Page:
There are a few things to keep note of when you are freezing leeks or any other foods for that matter. While freezing food is very safe, there are some things that you should be sure to do before and after to keep yourself from getting sick.

Use Frozen Leeks Within One Year

When you were going over the steps for freezing leeks, you saw a small step to write down the date on the container. This is so that you can be sure to use the leeks within a year. Toss anything that does not get used before that date.

Once the year mark has come and gone, the quality will deteriorate, and your leeks will end up not tasting very good. There is also a risk of freezer burn and other contamination. 

Store in Freezer Safe Bags or Containers

When storing frozen leeks, use freezer-safe containers and attempt to get all the air out of the container before they go into the freezer. Limiting the air will give your leeks a much better chance of not getting ruined with freezer burn. 

Once It Thaws, Do Not Refreeze

If the leeks are taken out and thawed, or your freezer breaks for some reason and the contents thaw, then those leeks are not good to be refrozen.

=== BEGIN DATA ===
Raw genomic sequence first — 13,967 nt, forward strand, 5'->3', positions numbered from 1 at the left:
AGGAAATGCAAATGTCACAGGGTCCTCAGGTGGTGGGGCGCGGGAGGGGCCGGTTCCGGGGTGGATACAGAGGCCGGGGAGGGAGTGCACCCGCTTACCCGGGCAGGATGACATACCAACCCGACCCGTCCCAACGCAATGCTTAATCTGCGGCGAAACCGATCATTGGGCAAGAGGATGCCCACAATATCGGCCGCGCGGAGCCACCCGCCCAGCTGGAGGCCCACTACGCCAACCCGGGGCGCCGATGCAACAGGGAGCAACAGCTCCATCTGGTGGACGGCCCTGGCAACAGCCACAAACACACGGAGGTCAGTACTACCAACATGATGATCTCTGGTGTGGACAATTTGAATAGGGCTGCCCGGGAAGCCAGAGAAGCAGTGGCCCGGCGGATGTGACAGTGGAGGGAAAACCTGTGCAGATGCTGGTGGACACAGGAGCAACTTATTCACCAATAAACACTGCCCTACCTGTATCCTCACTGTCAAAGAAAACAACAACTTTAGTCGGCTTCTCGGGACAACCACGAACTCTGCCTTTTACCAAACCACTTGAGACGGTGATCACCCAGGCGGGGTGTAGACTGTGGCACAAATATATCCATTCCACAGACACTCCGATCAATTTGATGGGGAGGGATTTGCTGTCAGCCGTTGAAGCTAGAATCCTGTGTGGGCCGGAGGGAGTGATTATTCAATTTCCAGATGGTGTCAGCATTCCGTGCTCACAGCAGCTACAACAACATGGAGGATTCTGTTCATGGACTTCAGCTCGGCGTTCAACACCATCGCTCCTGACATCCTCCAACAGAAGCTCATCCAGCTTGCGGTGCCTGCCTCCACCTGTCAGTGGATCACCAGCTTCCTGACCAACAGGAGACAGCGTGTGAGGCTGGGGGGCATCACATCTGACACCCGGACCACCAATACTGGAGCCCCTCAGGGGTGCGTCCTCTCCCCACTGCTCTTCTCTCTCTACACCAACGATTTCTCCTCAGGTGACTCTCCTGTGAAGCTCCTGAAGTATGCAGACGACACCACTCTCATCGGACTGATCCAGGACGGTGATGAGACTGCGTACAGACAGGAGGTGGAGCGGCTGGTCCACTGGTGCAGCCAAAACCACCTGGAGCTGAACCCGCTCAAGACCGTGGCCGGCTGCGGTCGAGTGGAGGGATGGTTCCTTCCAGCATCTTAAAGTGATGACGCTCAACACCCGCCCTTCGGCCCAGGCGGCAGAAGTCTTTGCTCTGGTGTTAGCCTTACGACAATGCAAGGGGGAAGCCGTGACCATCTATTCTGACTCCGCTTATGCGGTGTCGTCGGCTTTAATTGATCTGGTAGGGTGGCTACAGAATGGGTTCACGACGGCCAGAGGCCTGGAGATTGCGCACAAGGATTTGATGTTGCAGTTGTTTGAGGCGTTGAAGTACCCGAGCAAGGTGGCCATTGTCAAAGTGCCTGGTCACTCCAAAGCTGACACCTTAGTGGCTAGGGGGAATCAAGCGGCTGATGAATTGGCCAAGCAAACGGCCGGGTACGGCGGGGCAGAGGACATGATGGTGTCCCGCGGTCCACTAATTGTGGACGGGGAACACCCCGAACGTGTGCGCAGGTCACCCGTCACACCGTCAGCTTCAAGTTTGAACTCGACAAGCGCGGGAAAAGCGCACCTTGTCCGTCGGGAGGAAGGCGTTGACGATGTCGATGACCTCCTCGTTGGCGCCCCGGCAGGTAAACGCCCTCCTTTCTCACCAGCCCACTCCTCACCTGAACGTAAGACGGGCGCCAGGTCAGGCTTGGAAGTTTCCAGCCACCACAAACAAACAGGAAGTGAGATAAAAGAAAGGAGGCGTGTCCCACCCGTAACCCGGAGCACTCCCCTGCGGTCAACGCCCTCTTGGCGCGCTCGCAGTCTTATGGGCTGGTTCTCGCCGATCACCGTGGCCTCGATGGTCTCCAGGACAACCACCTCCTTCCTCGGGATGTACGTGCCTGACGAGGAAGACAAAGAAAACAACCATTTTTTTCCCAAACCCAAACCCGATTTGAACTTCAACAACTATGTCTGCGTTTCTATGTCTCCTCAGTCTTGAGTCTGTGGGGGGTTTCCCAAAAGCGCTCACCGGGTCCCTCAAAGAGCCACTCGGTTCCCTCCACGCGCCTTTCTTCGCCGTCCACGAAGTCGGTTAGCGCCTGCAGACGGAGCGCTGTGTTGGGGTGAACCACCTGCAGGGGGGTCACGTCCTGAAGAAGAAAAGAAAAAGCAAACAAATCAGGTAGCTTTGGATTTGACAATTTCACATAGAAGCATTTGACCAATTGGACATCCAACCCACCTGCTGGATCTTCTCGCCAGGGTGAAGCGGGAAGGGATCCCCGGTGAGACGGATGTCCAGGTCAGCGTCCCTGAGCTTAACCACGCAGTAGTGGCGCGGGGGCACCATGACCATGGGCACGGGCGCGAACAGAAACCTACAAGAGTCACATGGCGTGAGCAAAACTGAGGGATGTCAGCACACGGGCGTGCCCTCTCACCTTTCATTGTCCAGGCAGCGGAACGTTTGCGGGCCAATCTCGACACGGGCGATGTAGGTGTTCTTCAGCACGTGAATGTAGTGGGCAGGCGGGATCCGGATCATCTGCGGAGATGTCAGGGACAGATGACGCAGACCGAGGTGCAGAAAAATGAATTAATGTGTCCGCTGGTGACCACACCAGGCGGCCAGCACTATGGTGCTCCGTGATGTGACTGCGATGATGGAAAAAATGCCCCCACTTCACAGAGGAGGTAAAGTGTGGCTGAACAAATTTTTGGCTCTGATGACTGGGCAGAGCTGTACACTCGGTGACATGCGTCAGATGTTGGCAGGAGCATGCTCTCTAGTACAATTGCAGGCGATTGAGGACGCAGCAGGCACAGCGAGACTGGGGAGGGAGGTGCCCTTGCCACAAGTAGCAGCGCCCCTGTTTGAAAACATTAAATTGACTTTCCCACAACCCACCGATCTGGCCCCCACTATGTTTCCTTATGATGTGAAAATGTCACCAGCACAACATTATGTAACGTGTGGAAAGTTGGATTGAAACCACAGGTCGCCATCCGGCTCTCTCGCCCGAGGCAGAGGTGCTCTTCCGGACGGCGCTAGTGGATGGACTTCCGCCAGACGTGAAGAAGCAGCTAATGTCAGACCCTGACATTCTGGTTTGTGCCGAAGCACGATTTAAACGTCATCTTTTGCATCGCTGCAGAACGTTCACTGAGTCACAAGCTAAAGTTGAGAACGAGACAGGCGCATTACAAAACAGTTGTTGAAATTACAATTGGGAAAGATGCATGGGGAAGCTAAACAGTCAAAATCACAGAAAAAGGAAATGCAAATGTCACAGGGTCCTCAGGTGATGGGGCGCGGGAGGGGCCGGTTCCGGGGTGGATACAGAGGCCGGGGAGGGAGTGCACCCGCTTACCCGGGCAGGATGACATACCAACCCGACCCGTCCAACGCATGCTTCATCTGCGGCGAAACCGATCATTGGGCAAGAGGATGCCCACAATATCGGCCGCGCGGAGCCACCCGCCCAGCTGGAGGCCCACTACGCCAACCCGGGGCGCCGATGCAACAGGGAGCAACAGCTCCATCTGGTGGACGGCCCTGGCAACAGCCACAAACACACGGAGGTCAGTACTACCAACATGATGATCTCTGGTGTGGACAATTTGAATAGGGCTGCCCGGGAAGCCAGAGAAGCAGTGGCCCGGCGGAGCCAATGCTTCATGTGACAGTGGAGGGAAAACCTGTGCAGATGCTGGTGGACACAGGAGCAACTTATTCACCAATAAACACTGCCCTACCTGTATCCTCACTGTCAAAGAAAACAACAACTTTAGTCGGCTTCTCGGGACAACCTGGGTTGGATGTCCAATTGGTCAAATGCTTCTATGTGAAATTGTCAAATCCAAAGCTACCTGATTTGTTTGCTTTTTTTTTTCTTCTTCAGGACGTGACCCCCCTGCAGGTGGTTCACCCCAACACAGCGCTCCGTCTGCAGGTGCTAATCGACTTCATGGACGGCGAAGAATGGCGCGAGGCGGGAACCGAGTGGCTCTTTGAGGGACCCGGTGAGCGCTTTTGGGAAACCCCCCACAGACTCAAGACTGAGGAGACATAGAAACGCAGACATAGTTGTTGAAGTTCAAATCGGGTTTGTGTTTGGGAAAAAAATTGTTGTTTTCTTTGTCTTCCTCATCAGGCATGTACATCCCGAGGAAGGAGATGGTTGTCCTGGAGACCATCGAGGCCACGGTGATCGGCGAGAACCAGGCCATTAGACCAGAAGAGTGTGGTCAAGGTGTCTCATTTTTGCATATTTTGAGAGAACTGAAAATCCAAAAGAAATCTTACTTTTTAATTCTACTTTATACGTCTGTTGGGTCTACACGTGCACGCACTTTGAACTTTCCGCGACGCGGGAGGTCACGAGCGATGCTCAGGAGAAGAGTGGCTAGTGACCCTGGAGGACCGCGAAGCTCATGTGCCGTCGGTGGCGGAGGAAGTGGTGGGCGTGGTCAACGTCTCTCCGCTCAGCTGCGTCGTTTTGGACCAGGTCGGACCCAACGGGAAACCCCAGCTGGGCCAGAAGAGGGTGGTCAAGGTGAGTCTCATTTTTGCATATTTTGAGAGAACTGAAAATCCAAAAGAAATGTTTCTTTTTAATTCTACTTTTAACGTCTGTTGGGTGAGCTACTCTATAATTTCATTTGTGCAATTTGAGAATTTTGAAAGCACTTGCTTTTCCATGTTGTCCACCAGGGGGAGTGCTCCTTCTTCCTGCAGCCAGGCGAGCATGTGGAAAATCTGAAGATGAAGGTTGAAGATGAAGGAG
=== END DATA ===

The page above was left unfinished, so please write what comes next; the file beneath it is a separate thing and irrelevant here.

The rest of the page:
When food thaws, there is a chance of bacterial growth that would normally be destroyed in the cooking process. However, if you refreeze, those bacteria might linger and cause you to get sick when you do end up using them.

Check out the video below for yet another way to prepare and freeze fresh leeks.

Final Thoughts

Leeks are such an underappreciated and underrepresented ingredient, and they deserve way more love. Get out to the grocery store or farmers’ market and stock up on some beautiful leeks.

Now that you know how to freeze them, there is no reason not to start incorporating leeks into every meal of the day!